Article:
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Japan Turns to Science for All Americans to Increase Public Interest in Science
Just three months after its release, the Japanese translation of Science For All Americans already has been downloaded at least 3000 times from the Web site of AAAS's Project 2061, demonstrating how the education concepts in the book have global applications.
Written by scientists, engineers, mathematicians, educators, historians and other experts, Science for All Americans defined what every high school graduate should know and be able to do in science, mathematics, and technology in order to understand and thrive in the modern world. It also recommended steps the nation's education system could take to make that goal a reality. First published by Project 2061 in 1989, the seminal work has 200,000 copies in print, is free online and has been translated into Spanish and Chinese in addition to the recent Japanese translation.
Project 2061 is a long-term AAAS initiative that works to reform science, mathematics and technology education at the K-12 levels. Efforts to translate Science for All Americans into Japanese began a few years ago when a group of Japanese scientists and educators sought a way to boost the scientific literacy of the nation's citizens. "In Japan the public interest in science is quite poor," said Kazuo Kitahara, director of the science literacy projects. "They're quite interested in the product of science, but not the science itself."
Kitahara, a theoretical physicist, became interested in encouraging non-scientists to appreciate science in 2002 when he became president of the Japanese Physics Society. "I realized that the encouraging youth to take an interest in science fields is very important," Kitahara said. "Especially by showing that everyday life is closely related to science." Later, Kitahara was nominated to the Science Council of Japan's Special Committee of Promotion of Science Capacity of Youth, and he became more interested in science education. While serving as chairman of that committee, he organized a taskforce of scientists and educators to create the project Science for All Japanese as a way to increase science literacy in Japanese citizens.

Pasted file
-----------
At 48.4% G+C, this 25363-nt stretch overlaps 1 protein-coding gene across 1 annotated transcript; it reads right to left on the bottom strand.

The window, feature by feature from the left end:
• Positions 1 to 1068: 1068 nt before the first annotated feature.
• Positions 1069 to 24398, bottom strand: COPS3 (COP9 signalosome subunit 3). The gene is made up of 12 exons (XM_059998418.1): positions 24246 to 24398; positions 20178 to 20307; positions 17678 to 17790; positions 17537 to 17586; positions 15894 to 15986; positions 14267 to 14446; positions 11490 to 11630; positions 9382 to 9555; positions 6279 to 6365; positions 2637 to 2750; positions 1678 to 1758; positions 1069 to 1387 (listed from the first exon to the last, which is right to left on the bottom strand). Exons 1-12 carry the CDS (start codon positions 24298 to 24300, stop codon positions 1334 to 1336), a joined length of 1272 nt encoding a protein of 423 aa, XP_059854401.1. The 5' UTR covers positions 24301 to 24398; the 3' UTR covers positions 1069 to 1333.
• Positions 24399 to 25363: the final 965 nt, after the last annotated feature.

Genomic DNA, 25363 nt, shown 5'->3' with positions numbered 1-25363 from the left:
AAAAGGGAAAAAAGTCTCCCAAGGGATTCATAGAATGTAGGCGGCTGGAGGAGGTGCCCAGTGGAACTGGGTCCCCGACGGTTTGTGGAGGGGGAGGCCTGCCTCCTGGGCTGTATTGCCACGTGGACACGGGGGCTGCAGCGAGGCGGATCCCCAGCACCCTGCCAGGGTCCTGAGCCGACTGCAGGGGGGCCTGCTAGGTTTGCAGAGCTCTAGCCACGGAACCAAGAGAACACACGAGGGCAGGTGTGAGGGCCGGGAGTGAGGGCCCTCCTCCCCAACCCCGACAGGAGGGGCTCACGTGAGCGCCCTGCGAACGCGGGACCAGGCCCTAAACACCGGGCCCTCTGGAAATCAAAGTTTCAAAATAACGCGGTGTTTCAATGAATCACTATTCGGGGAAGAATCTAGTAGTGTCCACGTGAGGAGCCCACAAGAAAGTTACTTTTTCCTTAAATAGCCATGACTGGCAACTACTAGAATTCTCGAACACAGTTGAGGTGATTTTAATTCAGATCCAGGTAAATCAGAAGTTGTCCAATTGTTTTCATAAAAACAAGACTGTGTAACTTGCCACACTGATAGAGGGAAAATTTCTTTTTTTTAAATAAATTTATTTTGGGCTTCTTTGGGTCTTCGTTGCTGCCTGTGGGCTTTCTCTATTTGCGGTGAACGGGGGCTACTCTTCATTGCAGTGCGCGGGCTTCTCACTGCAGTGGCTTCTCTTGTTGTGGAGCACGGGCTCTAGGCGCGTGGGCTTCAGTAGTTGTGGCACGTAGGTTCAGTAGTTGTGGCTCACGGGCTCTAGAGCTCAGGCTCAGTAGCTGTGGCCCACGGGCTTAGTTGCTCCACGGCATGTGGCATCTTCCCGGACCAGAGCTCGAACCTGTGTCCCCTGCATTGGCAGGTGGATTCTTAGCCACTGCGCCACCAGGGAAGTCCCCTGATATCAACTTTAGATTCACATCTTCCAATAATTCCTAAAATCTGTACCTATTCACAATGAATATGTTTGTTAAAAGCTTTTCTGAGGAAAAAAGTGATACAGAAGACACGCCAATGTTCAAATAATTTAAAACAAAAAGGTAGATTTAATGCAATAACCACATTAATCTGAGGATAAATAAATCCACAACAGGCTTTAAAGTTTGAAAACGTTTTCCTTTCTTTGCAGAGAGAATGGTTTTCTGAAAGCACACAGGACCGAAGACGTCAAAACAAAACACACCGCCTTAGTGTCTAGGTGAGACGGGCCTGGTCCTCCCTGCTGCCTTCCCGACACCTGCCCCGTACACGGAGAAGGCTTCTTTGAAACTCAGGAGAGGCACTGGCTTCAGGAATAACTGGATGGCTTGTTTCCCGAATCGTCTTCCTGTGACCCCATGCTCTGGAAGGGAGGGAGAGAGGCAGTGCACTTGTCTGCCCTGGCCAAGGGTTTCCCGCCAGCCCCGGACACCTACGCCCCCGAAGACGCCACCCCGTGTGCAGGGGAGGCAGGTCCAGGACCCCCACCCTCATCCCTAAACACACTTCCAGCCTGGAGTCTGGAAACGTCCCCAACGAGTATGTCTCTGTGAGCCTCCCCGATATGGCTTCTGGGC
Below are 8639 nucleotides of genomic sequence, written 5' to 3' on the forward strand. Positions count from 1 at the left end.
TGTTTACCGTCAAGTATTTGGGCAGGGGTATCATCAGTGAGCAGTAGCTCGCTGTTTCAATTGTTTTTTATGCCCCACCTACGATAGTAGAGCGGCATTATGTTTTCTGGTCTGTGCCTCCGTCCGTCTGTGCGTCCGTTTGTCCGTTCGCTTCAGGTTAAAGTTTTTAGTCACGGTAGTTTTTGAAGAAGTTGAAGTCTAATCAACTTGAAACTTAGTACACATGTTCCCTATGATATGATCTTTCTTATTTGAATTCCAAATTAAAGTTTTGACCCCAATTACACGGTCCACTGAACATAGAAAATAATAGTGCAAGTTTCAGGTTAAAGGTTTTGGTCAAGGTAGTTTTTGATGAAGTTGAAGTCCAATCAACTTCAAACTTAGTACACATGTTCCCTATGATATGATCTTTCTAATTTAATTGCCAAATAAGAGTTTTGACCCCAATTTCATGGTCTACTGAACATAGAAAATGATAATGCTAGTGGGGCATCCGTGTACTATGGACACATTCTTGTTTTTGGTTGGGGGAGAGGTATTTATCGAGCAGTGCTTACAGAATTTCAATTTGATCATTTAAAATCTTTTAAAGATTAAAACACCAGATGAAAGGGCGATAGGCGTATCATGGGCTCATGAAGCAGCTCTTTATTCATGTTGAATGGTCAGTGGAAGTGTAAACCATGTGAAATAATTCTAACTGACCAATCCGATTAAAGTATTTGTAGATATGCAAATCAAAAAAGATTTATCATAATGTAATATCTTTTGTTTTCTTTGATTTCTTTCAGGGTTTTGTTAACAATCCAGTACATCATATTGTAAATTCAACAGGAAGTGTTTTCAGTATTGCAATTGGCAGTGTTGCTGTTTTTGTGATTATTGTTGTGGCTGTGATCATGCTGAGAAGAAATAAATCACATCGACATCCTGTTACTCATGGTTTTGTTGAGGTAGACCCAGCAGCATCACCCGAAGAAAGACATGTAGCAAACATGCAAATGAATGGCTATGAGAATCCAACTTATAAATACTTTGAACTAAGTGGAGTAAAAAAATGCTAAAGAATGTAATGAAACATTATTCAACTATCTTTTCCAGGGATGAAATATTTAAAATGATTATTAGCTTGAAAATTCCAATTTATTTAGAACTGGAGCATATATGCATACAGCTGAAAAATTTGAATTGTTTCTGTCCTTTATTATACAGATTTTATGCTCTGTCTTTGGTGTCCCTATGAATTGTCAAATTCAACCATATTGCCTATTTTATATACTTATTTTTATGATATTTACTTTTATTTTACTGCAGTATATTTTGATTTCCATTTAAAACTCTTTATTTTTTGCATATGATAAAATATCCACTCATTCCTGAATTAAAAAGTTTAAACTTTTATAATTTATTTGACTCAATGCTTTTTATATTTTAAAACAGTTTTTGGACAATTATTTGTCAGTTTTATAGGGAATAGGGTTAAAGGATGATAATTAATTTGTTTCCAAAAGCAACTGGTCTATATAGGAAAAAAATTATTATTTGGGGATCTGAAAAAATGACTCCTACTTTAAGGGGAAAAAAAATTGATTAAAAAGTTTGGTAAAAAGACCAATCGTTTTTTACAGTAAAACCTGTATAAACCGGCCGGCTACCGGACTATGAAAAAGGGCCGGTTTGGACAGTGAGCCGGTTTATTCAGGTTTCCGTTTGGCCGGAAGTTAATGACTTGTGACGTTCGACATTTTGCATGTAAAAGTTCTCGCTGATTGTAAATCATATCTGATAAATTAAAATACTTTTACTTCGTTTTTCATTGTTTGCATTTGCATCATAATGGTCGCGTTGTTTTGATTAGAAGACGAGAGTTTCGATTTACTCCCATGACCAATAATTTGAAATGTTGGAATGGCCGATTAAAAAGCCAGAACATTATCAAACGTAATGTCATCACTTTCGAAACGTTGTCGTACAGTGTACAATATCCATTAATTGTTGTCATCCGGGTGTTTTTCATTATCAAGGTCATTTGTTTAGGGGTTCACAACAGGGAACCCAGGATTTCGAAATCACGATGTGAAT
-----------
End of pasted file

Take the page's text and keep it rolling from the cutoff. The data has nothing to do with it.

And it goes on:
Funded by the Japanese government's Ministry of Education, the Japanese translation of Science for All Americans is intended in increase public interest and understanding in science.
Kitahara is especially fond of a passage in the book that describes how science is a blend of logic and imagination, how imagination is necessary when making logical deductions about nature. "I believe that this is the point where natural science and humanity—or traditional culture—are bridged," he said. "In order to implement science literacy, we need to know about our cultural background."
Before the Science for All Japanese project, there had been many other activities for improving science education, such as scientists giving lectures at schools. But the activities lacked coordination and purpose, because "the goal for science promotion was not clear," Kitahara said. "In this sense, the basic idea in Science for All Americans was to show the essence of science to be shared by all people." The taskforce decided to pursue a similar approach in science literacy initiatives in Japan.
The Japanese group became impressed by Science for All Americans. "It's a small book," he said of the 270-page volume. "But it covers science in a very compact form." The group asked Project 2061 about translating the work into Japanese, and the translation began around 2003 and was posted online this spring.
"I'm delighted that so many countries continue to find Science for All Americans useful to their efforts to improve science education," said Jo Ellen Roseman, director of AAAS' Project 2061. Science for All Americans served as a basis for Project 2061's "Benchmarks for Science Literacy," a curriculum-design tool for educators. It does not dictate any particular curricular approach, but rather helps educators design curricula that make sense to them while targeting essential ideas. Like Science for All Americans, "Benchmarks" has also been translated into Spanish and Chinese.
2 July 2008